Why is that? What's motivating new people to get into this
devastated industry at this dark time? Where are the jobs - and how
are news outlets doing at finding new ways to pay for them? 

Inkwell is thrilled to welcome veteran journalists and journalism
educators Paula Span and John Schwartz to discuss these questions
and more over the next two weeks. 
  
inkwell.vue.541 : John Schwartz and Paula Span: State of the News 2024
permalink #3 of 276: Emily Gertz (emilyg) Mon 29 Jan 24 18:43
    
This topic is world-readable, and non-members of the WELL are warmly
invited to participate by sending questions or comments to inkwell
-at- well.com. 

If you'd like to join the WELL, please go to
https://www.well.com/join/ to learn more.

John and Paula will be our guests through Feb. 12. As the
conversation grows, this topic will automatically paginate to keep
the length manageable. 
  
inkwell.vue.541 : John Schwartz and Paula Span: State of the News 2024
permalink #4 of 276: Emily Gertz (emilyg) Mon 29 Jan 24 18:47
    
The public-facing version of Inkwell, including this discussion, can
be found at https://people.well.com/conf/inkwell.vue/topics/

To bookmark this conversation, go to:

http://tinyurl.com/state-of-the-news

or

https://user.well.com/engaged.cgi?t=541&c=inkwell.vue&f=0
  
inkwell.vue.541 : John Schwartz and Paula Span: State of the News 2024
permalink #5 of 276: Emily Gertz (emilyg) Mon 29 Jan 24 18:55
    
Also - a correction:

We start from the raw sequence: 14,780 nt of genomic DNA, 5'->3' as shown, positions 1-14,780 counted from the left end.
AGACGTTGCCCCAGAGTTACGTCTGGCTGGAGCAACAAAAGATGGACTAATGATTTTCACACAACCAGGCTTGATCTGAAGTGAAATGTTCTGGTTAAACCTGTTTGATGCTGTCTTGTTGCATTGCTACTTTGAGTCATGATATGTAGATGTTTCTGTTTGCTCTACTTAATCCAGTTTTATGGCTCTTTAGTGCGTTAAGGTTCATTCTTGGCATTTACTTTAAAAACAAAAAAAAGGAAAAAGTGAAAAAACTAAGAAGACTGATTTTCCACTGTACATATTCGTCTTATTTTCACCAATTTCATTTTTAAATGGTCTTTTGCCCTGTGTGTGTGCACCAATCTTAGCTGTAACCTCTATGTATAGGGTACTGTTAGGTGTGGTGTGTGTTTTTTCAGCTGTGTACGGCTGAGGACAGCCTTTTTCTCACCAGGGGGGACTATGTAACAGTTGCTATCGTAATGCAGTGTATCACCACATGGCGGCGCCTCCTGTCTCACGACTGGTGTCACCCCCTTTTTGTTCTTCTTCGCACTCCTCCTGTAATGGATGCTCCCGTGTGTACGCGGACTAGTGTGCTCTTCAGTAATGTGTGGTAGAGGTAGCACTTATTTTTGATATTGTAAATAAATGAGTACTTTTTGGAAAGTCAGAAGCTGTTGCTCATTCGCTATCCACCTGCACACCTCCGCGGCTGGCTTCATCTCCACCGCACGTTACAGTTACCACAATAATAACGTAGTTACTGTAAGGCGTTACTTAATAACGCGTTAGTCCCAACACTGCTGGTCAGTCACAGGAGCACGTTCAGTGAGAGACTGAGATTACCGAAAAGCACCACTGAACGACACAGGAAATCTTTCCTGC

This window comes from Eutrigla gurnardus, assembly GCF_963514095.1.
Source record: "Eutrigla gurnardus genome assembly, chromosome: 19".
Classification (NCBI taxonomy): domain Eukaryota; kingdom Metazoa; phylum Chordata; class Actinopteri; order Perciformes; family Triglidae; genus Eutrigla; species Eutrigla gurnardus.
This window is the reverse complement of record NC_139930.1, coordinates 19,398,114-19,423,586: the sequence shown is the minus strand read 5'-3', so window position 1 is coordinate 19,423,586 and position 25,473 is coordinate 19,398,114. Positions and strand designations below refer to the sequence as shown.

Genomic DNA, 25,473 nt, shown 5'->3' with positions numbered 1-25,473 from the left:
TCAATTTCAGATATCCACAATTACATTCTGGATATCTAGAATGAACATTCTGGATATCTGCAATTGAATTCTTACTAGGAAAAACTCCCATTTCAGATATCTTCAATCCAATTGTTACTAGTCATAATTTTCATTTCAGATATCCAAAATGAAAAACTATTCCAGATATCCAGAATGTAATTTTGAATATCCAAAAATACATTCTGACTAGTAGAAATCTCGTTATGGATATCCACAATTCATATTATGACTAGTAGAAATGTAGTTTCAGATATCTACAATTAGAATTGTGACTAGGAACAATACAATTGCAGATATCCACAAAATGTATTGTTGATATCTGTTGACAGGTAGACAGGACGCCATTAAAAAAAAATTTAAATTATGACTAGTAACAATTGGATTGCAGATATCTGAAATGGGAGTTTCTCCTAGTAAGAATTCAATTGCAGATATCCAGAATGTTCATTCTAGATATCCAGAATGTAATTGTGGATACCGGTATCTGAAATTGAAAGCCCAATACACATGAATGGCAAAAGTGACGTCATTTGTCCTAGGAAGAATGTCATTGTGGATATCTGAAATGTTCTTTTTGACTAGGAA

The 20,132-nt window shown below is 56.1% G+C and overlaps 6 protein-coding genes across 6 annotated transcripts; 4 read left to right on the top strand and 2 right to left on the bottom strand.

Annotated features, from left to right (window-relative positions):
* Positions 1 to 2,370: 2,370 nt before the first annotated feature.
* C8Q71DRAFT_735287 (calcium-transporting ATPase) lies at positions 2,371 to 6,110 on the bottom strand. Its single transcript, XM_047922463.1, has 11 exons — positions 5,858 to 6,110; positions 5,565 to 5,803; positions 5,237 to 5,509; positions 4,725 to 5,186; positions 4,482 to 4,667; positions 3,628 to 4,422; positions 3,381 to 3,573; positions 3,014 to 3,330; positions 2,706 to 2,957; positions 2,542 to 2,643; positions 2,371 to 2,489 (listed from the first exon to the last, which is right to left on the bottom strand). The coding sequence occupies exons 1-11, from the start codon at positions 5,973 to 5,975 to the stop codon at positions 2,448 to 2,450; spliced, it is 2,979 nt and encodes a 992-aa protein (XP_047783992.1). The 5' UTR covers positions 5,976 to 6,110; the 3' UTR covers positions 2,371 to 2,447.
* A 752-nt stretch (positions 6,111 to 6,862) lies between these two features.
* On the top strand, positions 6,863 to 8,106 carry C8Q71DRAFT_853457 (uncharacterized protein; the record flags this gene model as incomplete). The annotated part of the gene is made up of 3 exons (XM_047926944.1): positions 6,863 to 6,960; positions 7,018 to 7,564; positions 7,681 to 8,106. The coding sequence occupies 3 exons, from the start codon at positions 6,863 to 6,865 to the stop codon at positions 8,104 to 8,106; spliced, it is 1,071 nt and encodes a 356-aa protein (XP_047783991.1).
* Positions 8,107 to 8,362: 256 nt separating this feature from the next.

My Inkwell cohosts are David Gans, <tnf> on the WELL, and Jon
Lebkowsky <jonl>.
  
inkwell.vue.541 : John Schwartz and Paula Span: State of the News 2024
permalink #6 of 276: POOR TASTE IN KISS-WRITING (jswatz) Mon 29 Jan 24 20:03
    

Hi, everybody! We've got a lot to talk about, and not all of it has to be
depressing. (I promise! Though a lot of it is, and thank you, Emily, for
making me want to lie down in an empty bathtub and breathe slowly until I
stop shaking.)

   Here's a good story from the NYT that lays out some of the challenges for
journalism and journalists — though Emily's recap really tells you what
you need to know:

   <https://www.nytimes.com/2024/01/24/business/media/media-industry-
layoffs-decline.html>

   I worked at The Times from 2000 until 2021, with the last 7 years of my
career there with the climate team. I've also worked at The Washington Post
and Newsweek, and my first paying job in journalism was at The Daily Texan,
the school newspaper of UT Austin. Coming back to Austin, and teaching
journalism at the school where I got the bug, has been fantastic. Well, if
you don't count Texas politics.

   Anyway! Looking forward to our conversation. AMA, and yes, IATA.
  
inkwell.vue.541 : John Schwartz and Paula Span: State of the News 2024
permalink #7 of 276: Mark McDonough (mcdee) Tue 30 Jan 24 03:36
    
The Times, after wobbling for a bit, seems to be going from strength
to strength lately, becoming something of a "national newspaper" in
the British sense.

It's a bit worrisome that it has so few companions in that niche -
maybe none.  It seems like all the country's other major newspapers
are in serious trouble - except perhaps the WaPo, which is doing OK
only because Bezos is willing and able to lose lots of money running
it.

Is my impression correct?
  
inkwell.vue.541 : John Schwartz and Paula Span: State of the News 2024
permalink #8 of 276: Emily Gertz (emilyg) Tue 30 Jan 24 07:14
    
John, I will take that as a backhanded compliment of my vivid
writing style.
  
inkwell.vue.541 : John Schwartz and Paula Span: State of the News 2024
permalink #9 of 276: POOR TASTE IN KISS-WRITING (jswatz) Tue 30 Jan 24 08:03
    
Emily, yes -- you described the state of the news biz so very well
that I got a big sad. But it's a new day, and I'm better now!
Compartmentalization for the win.

    Thank you, Mark -- I worry that the news media landscape looks